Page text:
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ronracer asked:

Would you care to go into detail of why you don't like open spaced island enclosures?

waeshael:

zoo-help:

When it comes to primates, I feel like they aren’t very functional, nor do they encourage much stimulation for primates.

Before i go on, In this answer i will be posting some pictures as examples. This is all purely my own opinion and even then i’am open to all schools of thought..I do not bear any personal ill will to the organisations or keepers looking after these exhibits. It is not a means of shaming anyone..and I will not name them by name..They are just mere examples.

In the present modern day, the perception of an animal being behind bars is seen as cruel and many people disagree with it. So These island enclosures look wide open, spacious and humane..and with a plus for institutions they give visitors an almost totally unobstructed view of the animals with huge windows and look out points across moats or high walls.

The down side to this, due to the fact the area is not enclosed, you are sevrely limited in what kind of climbing apparatus you can put inside the exhibit to prevent animals escaping. Almost every ‘island’ I’ve ever witnessed has climbing frames in the middle of enclosure and can’t offer much else. I found that the animals look bored and not stimulated by their evironment at all. 

image

image

Large trees, plants and moats are then ‘Hot wired’ with electric wire which have a small charge to stop animals climbing up..trees they’re not supposed to? as it could aid their escape..oh also it just looks nice for the visitors. :/ Personally, I find hot grasses and wire a huge eyesore as most of them are as clear as day..and kind of destroy that ‘natural’ look that zoos try to go for..your typical visitor will probably not notice I’m sure. 

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Im also of the mind that they kind of rob animals of their full capability to climb in many different ways as they would in a forest. There are a variety of layers in a forest, from the floor all the way up to the top of the canopy. Now, Granted you will never be able to replicate the wild. I fully understand that. 

However, when you have an enclosed exhibit you can secure rope, fire hose, platforms, and build structures to create these ‘layers’ for animals. giving them huge freedom of movement, climbing, brachiation. Along with this comes with an encouragement to exercise. Many primates are creatures of habit. They know that if they are going to be fed via a scatter on the floor every morning and not encouraged to climb high they will comply… which is why i believe many become overweight or in bad physical shape also. In some enclosed exhibits enable keepers to walk up on the roof and throw feeds out therefor never having to shut animals inside (thus not taking away their freedom of choice)  and giving certain species the capability of foraging as they would in the wild.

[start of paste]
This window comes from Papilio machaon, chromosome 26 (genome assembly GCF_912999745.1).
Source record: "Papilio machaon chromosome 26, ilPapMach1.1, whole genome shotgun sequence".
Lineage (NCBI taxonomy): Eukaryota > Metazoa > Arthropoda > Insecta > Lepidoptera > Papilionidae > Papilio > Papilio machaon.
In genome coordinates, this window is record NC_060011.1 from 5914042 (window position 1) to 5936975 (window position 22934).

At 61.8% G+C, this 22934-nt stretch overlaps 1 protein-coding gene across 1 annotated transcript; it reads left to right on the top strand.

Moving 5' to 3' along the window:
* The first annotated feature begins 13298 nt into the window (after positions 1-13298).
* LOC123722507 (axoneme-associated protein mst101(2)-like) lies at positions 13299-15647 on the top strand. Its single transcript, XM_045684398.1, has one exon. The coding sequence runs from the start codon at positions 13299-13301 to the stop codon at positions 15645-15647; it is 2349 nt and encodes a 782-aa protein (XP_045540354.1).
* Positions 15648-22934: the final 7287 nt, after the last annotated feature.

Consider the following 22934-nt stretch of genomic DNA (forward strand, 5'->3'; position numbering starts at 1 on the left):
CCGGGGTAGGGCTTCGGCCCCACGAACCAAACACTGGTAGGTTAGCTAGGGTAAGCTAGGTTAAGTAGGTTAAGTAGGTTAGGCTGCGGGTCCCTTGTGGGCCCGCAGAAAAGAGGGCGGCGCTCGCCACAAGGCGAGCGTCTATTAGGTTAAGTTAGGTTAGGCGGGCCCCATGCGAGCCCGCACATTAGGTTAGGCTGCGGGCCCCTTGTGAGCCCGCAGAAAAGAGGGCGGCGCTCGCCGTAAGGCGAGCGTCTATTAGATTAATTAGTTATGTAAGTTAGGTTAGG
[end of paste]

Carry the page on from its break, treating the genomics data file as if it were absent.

image

It looks very old school and quite bad for the visitor experience but i believe something like this is very functional. It has endless options in terms making an enriched environment for primates. due to being able to attach rope and climbing materials almost everywhere and anywhere, creating that forest layer environment from floor to roof as I mentioned earlier. 

Although the visitors view is some what restricted by looking through a cage another important sense comes into play..Our sense smell. I feel its just as important for children to learn, see and smell nature. Which is what we also have lost from more clinical, wide open island enclosures.

Of course not everyone is inclined to agree with me,.and I’m not saying this is THE way things should be. i just thing a subtlety and balance and both could create one awesome zoo exhibit! 

Thanks for the question ronracer !

It would be amazing if the two enclosures could be combined, exhibiting the animals in their naturalistic island enclosure during visitor hours, and then using the behavioral engineered enclosure for play/non-exhibiting hours! The natural approach certainly helps visitors immerse themselves into the conservation environment, connecting the animal with their wild habitat, but doesn’t stimulate the animal as much as the less aesthetically pleasing behavioral engineered system.

ACTUALLY our golden lion tamarins have such an exhibit setup. They have an enclosure with a glass wall where they are most of the time. But the keepers have the option to open a door with a rope bridge giving them access to a tree island across from it.

dynastylnoire:

jessehimself:

crowley-my-queen:

baka-kashi:

with-both-my-hearts:

sociallubrication:

The Lions Mane Jellyfish is the largest jellyfish in the world. They have been swimming in arctic waters since before dinosaurs (over 650 million years ago) and are among some of the oldest surviving species in the world.

 

DON’T

image

GET ME STARTED

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ON THESE MOTHERFUCKERS

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That is horrifying.